Is the Concept of Qualified Privilege Based In Public Policy and Where Is It Applicable ?
In Hahn v. Kotten (1975), 43 Ohio St. 2d 237, 331 N.E.2d 713, the Ohio Supreme Court recognized the qualified privilege defense in a defamation action.
The concept of qualified privilege is based in public policy, and is, therefore, applicable where society's interest in being protected by the dissemination of information outweighs the loss of reputation to a person defamed. a & B-Abell Elevator Co. v. Columbus Ohio Bldg. & Constr. Trades Council (1995), 73 Ohio St. 3d 1, 8, 651 N.E.2d 1283.
In Hahn, the Ohio Supreme Court stated
A publication is conditionally or qualifiedly privileged where circumstances exist, or are reasonably believed by the defendant to exist, which cast on him the duty of making a communication to a certain other to whom he makes such communication in the performance of such duty, or whether the person is so situated that it becomes right in the interests of society that he should tell third persons certain facts, which he in good faith proceeds to do.
The general idea has been otherwise expressed as follows:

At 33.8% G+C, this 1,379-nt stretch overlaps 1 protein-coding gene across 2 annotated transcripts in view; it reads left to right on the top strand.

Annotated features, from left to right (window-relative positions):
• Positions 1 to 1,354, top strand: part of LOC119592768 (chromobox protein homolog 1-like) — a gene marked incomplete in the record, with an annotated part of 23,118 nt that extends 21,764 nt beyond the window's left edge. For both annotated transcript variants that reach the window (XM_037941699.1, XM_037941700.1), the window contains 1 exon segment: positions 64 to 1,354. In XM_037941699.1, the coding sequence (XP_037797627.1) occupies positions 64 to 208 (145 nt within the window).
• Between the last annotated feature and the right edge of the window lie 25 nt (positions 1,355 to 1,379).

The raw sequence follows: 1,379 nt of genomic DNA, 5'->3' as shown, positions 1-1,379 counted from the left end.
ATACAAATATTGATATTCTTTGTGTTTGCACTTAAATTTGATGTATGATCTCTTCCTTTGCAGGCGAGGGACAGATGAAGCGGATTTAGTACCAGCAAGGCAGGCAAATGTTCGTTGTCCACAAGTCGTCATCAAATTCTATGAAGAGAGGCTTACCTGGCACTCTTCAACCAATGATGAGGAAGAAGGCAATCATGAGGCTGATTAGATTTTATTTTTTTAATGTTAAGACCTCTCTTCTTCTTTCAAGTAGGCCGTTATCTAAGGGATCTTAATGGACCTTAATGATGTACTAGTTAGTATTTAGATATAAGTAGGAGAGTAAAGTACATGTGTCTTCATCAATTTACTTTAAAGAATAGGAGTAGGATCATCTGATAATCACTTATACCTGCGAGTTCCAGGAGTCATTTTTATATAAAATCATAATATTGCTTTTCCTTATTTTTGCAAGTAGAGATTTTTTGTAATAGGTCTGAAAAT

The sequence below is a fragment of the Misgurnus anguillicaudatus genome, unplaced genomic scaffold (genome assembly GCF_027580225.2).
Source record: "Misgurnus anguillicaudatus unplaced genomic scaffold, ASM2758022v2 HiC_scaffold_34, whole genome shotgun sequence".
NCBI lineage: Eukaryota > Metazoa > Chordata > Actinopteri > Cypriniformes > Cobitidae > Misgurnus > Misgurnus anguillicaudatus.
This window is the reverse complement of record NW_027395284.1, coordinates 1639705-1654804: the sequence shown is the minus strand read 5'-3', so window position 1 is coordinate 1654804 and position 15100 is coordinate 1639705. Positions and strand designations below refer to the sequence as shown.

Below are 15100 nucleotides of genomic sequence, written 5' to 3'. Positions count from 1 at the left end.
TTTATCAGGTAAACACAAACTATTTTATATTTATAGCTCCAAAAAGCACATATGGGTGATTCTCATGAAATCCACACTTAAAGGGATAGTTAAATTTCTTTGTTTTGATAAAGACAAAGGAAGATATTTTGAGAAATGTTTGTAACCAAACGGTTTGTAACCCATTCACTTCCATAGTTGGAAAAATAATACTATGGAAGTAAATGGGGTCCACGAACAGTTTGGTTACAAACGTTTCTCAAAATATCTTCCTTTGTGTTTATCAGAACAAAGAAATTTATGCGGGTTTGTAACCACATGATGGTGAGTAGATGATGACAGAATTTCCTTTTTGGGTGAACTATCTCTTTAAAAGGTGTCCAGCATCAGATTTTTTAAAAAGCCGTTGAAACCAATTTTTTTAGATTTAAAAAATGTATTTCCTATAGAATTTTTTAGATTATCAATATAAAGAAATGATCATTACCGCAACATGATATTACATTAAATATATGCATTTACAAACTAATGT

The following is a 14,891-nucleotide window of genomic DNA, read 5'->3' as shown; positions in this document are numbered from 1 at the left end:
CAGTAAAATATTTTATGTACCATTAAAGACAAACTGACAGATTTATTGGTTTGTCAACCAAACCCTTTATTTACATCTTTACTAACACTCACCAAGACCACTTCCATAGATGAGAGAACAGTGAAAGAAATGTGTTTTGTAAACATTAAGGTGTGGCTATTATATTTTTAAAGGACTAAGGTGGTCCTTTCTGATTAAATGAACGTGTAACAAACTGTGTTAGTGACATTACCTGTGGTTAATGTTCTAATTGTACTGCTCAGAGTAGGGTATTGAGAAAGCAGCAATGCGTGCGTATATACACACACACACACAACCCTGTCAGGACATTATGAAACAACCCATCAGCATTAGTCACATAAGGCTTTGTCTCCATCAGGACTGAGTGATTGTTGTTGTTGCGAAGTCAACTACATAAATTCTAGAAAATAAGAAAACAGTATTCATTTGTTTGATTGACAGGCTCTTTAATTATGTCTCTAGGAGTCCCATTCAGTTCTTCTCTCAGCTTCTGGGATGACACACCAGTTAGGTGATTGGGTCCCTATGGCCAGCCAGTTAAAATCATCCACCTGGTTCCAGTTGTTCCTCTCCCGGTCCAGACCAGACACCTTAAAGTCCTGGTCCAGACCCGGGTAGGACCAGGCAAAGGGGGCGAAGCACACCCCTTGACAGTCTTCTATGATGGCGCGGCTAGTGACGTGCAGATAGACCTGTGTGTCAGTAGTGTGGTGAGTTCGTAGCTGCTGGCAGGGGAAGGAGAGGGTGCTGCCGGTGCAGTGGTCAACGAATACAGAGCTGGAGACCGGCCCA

A communication made in good faith on any subject matter in which the person communicating has an interest, or in reference to which he has a duty, is privileged if made to a person having a corresponding interest or duty, even though it contains matter which, without this privilege, would be actionable, and although the duty is not a legal one, but only a moral or social duty of imperfect obligation.
The essential elements of a conditionally privileged communication may accordingly be enumerated as good faith, an interest to be upheld, a statement limited in its scope to this purpose, a proper occasion and publication in a proper manner and to proper parties only.
The privilege arises from the necessity of full and unrestricted communication concerning a matter in which the parties have an interest or duty, and is not restricted within any narrow limits. 43 Ohio St. 2d at 245-46.